The Ohio Supreme Court Will Review Ohio’s Construction Statute of Repose Thumbnail

The Ohio Supreme Court Will Review Ohio’s Construction Statute of Repose

On May 23, 2018, the Ohio Supreme Court accepted the appeal of New Riegel Local School Dist. Bd. of Edn. v. Buehrer Group Architecture & Eng. Inc., 2017-Ohio-8521 (Nov. 13, 2017). The decision under review held that breach of contract claims are not subject to Ohio’s 10-year construction statute of repose. The Court’s decision is critically important and will have far-reaching ramifications.

Some have argued that Ohio’s 8-year breach of contract statute of limitations is shorter than the 10-year statute of repose, so it doesn’t matter if the statute of repose applies to breach of contract claims. They argue that the 8-year statute of limitations is sufficient to prevent stale claims, so there is no need to apply the statute of repose to breach of contract claims. This argument oversimplifies the issue.

One key difference between a statute of limitations and a statute of repose is that general statutes of limitations do not run against the State of Ohio. State v. Karl R. Rohrer Assocs., Inc., 2018-Ohio-65 (“time does not run against the king”); State, Dept. of Transp. v. Sullivan, 38 Ohio St.3d 137 (1988) (same). The State of Ohio is not barred, by general statutes of limitations, from bringing claims against design professionals and contractors; not 8 years after the project is completed, not 10 years or even 15 years. 

This is no small matter as state agencies are major builders in Ohio. The Ohio Department of Transportation invested approximately $2 Billion Dollars on 1,016 projects in 2017. The Ohio Facilities Construction Commission awarded approximately $317 Million Dollars in new contracts and managed appropriations on over 230 projects totaling almost $87 Million Dollars. Both are state agencies and, accordingly, neither is constrained by Ohio’s general statutes of limitations.

Ohio’s statute of repose was enacted in 2005 to strike a rational balance between the rights of prospective claimants and the rights of design professionals and construction contractors. In order to effectuate this stated purpose, the State of Ohio should be subject to some limitations period. A decision holding that the statute of repose applies to breach of contract claims will do just that. As the statute of repose is not a statute of limitations (see Rohrer, supra.), it will apply to regulate breach of construction contract claims brought by the State. It will provide a final and predictable end to all potential construction claims on a project. Clarity, here, is important as it will provide guidance on how long design professionals need to maintain their “claims made” professional liability policies and how long construction professionals should maintain project records, among other things.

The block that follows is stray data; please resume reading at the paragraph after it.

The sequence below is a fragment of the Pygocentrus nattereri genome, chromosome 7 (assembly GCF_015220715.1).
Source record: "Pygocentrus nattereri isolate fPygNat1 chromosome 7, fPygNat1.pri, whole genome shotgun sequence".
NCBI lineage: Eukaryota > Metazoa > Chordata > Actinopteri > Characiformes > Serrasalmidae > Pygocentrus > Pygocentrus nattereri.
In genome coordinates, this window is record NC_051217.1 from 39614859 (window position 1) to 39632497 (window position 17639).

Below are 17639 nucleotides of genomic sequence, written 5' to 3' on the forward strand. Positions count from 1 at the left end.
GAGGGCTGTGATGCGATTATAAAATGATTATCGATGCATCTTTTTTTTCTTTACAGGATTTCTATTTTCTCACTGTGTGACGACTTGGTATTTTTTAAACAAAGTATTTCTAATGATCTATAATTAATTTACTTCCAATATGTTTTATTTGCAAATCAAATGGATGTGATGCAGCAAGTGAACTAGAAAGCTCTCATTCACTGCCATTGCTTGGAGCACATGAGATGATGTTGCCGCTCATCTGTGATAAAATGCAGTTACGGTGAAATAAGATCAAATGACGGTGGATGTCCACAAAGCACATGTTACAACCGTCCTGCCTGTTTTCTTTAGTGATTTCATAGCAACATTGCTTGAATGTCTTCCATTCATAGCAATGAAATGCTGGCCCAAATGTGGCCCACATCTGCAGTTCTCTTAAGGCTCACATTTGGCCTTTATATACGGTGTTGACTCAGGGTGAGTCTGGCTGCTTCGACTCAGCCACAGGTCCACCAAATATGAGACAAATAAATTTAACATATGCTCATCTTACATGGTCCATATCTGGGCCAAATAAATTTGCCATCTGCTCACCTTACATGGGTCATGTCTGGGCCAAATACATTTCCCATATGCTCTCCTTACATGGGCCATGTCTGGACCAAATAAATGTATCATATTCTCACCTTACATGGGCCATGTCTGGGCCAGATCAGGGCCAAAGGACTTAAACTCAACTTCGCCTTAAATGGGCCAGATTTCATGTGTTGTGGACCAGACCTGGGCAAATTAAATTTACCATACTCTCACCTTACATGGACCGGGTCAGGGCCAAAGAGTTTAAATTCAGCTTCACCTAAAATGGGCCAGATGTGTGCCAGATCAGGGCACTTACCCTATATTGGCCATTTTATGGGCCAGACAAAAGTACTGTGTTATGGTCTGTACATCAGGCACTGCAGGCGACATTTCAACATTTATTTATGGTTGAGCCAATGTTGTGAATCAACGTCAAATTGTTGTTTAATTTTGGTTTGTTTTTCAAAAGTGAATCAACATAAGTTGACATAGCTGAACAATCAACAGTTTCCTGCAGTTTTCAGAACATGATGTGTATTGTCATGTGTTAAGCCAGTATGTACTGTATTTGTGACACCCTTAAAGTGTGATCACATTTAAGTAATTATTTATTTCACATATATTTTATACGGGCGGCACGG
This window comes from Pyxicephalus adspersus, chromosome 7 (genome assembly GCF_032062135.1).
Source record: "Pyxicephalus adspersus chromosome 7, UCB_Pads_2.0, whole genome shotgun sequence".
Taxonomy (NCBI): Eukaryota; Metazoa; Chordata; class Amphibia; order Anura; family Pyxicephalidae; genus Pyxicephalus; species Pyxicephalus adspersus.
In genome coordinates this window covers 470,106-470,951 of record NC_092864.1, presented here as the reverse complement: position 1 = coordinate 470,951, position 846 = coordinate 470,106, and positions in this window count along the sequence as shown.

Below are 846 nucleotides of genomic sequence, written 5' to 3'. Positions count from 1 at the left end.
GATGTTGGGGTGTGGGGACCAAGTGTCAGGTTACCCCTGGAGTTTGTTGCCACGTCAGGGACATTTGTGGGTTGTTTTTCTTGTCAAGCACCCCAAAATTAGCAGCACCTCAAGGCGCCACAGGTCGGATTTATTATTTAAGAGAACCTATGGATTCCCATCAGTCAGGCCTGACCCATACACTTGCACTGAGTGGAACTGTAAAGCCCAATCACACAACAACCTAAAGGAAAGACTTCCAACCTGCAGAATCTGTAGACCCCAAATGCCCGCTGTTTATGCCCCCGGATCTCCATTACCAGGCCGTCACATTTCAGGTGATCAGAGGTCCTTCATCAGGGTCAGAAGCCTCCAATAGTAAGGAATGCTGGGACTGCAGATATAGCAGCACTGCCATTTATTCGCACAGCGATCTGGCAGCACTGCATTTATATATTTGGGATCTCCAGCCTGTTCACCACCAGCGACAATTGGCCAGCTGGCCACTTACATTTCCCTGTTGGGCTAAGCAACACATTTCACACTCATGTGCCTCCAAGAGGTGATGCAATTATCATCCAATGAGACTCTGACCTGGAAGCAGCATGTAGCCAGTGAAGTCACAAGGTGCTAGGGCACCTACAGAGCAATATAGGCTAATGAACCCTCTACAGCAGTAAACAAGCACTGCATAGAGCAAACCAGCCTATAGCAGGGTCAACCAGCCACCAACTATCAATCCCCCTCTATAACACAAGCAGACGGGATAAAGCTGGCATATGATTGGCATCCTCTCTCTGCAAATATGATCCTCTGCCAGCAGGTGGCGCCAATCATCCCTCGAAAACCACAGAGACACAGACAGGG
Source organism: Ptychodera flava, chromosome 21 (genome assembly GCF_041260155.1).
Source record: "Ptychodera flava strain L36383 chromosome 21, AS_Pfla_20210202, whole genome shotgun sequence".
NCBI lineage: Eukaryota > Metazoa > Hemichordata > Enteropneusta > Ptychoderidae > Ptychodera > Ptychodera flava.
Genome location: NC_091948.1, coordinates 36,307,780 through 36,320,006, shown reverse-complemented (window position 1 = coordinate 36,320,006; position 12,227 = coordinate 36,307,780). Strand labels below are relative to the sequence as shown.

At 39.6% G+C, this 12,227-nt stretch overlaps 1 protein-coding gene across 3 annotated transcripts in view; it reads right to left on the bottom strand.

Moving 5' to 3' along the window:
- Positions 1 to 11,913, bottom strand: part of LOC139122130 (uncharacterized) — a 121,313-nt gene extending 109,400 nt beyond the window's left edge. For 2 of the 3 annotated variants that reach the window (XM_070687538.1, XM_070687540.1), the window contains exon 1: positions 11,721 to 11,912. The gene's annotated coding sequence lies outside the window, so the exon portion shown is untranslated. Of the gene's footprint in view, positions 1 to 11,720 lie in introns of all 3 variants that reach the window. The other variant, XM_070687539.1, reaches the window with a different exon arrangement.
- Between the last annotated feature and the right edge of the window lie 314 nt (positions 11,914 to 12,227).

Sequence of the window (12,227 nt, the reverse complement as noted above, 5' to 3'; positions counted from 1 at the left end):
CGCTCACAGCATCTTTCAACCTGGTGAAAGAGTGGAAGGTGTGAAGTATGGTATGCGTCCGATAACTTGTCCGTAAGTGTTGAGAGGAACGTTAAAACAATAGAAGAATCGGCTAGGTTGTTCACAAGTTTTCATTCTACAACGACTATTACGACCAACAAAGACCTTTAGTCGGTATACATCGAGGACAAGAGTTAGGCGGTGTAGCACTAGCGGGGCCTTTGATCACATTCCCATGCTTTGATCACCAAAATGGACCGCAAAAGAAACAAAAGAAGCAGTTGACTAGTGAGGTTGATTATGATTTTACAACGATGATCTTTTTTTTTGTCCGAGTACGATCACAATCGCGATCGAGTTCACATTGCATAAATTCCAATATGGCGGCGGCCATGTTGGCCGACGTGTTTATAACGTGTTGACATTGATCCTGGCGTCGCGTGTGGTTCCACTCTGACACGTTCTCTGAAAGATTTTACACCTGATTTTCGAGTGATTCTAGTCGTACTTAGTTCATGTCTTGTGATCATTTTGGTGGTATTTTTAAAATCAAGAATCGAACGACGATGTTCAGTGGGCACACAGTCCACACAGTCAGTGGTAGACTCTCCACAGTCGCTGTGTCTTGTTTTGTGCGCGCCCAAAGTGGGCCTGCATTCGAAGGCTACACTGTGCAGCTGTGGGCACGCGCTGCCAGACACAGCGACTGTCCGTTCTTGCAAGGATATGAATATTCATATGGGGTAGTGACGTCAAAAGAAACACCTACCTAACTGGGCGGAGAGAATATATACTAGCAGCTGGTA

The ruling in New Riegel will also affect sureties issuing bonds to Ohio contractors to guarantee the performance of their contracts. These sureties are frequently called upon to remediate damage caused by latent construction defects. No fixed end date terminating their potential liability reduces certainty and predictability. The result is increased premiums and overall construction costs. This only compounds the problem of having to defend stale claims, where witnesses are unavailable and critical documents have been lost or destroyed. Further, sureties cannot limit their exposure by placing a limitation period in the bond itself, as the bond form they must use on state projects is dictated by statute and contains none.  Ohio’s statute of repose should apply to breach of contract claims. Finality and certainty will reduce bond premiums, insurance premiums and overall construction costs. It will also effectuate the legislature’s stated intent in striking a proper balance between the rights of prospective claimants and the rights of construction professionals.

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